This is an excerpt of the report that was written by Antony Sguazzin in Bloomberg News last week Thursday, the 12th of September 2019. I suggest you read the full article entitled “SA unsecured loan boom leaves 40% of borrowers in default”. It is based on the study done by Differential Capital
- 7,8 million South Africans have borrowed a combined R225 billion in loans without collateral. This is mostly for short-term needs e.g. furniture, urgent family care, cars, etc..
- 40% of borrowers of unsecured credit have defaulted on their debt repayments
- Dysfunctional industry where lenders compete on the largest loan size, NOT consumer value, preying on financial illiteracy of the market
- Reckless lending is almost systemic
- The industry is highly profitable despite the high number of defaults due to “extortionate pricing” & rescheduling of loans that are in default
- Interest charges, once all associated costs are included, range from an annual rate of 225% for one-month loans to 34% for five-year loans. Two-thirds of customers pay more than a quarter of their net income to service their loans, the report said.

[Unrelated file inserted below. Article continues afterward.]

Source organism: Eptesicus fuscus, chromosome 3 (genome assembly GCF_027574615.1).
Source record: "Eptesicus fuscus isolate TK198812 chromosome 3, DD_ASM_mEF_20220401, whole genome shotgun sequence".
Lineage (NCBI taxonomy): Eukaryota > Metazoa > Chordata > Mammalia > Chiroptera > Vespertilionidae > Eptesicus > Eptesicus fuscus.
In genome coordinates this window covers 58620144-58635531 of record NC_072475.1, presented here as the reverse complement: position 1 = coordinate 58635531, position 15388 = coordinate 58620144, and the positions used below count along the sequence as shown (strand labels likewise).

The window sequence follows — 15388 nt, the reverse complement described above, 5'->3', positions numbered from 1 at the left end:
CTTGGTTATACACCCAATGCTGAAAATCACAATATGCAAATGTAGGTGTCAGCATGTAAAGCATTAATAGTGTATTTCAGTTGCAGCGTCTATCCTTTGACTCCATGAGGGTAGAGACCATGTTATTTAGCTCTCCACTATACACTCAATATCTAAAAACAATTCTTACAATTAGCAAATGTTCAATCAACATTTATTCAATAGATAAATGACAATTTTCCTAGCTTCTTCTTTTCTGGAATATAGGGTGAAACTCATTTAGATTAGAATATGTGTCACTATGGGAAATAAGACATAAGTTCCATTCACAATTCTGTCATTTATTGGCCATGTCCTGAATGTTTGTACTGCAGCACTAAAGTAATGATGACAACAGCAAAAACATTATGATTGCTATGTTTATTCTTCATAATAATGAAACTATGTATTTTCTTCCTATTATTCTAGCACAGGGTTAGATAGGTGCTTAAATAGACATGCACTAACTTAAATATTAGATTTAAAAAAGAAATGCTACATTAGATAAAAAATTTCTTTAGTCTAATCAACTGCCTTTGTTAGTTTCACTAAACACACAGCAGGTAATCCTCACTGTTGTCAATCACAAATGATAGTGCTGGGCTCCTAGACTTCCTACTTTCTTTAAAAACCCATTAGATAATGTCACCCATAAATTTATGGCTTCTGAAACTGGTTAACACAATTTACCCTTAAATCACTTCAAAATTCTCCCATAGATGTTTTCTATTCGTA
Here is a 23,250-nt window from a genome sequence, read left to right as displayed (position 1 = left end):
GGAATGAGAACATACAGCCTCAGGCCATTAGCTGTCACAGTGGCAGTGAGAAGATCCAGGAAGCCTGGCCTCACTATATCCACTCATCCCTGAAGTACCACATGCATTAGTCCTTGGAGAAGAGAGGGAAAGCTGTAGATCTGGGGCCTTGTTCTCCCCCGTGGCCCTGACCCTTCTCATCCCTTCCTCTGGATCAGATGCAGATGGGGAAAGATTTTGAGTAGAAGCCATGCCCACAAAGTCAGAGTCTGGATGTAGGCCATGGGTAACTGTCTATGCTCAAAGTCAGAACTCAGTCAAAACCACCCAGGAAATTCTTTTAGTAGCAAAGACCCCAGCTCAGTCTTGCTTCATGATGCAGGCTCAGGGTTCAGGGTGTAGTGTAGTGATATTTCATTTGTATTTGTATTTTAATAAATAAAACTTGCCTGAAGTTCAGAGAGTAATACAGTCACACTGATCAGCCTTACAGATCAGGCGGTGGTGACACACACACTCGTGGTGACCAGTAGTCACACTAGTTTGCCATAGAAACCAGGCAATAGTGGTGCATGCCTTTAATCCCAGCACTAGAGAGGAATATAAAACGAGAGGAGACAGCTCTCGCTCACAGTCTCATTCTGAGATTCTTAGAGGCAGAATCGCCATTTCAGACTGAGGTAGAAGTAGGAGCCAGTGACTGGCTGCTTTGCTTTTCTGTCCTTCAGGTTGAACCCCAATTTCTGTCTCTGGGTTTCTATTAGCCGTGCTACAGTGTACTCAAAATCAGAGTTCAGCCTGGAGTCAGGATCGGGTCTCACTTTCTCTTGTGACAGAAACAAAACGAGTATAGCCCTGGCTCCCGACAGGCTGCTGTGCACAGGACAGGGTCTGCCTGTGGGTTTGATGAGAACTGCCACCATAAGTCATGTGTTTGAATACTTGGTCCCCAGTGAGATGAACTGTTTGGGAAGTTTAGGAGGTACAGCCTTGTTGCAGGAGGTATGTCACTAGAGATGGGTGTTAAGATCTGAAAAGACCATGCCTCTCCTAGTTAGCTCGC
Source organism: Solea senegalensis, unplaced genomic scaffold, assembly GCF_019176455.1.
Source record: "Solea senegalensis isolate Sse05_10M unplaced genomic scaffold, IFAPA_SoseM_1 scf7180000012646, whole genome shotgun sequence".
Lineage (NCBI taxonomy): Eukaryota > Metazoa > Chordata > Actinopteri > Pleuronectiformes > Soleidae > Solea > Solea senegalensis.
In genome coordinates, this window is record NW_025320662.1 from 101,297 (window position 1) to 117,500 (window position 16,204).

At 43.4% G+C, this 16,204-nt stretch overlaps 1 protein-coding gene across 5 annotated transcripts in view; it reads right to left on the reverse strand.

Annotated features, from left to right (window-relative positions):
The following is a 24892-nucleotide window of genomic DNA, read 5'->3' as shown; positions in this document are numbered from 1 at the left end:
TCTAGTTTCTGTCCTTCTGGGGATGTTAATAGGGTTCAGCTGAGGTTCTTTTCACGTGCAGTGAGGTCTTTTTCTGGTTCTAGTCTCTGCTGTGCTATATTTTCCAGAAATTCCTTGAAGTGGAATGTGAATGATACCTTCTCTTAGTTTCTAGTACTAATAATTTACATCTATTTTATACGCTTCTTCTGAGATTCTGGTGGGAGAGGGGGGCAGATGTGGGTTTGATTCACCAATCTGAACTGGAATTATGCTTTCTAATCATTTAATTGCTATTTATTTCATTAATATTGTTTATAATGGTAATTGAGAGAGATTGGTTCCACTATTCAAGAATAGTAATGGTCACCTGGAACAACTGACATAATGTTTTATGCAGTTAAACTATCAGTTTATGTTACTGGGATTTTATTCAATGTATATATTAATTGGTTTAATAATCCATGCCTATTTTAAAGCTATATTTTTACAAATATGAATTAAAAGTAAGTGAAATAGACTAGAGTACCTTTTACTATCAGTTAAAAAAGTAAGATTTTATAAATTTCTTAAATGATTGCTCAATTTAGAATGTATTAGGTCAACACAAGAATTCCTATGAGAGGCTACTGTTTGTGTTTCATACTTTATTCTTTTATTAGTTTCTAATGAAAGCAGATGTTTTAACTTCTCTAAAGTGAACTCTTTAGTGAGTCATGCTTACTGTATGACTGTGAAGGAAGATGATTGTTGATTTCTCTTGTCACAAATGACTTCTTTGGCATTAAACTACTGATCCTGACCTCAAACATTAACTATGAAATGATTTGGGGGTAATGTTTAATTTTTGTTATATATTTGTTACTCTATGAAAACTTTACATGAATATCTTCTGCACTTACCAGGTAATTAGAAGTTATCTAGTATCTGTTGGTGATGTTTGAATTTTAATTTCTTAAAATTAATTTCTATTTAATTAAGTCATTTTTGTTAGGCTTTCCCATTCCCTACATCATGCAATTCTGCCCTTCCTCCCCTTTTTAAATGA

Capitec Bank is South Africa’s biggest unsecured lender. While the country’s big four – Standard Bank, Nedbank, Absa Group and First National Bank – also offer unsecured loans, their affordability tests are more stringent, it said. The South African Reserve Bank, which oversees banks, declined to comment.
Capitec focuses more on longer-term debt with between 60% and 70% of the money it has lent out used for needs such as education, vehicles and establishing businesses, said Capitec CEO Gerrie Fourie
300 000 of the industry’s 450 000 workers have had unsecured loans and spend an average of 48% of their wages paying off debt, Differential said. In 2012, the extreme indebtedness of miners was seen as one of the root causes for violent labour unrest that culminated in the massacre of 34 strikers at Marikana. In 2014, African Bank Investments, the biggest unsecured lender, went bankrupt.
“In South Africa, financial inclusion through micro-credit has become financial enslavement through debt traps,” Differential said. “Expensive loans used for consumption purposes create a transfer of wealth from the borrower to the lender – in South Africa’s case from the poor to the rich.”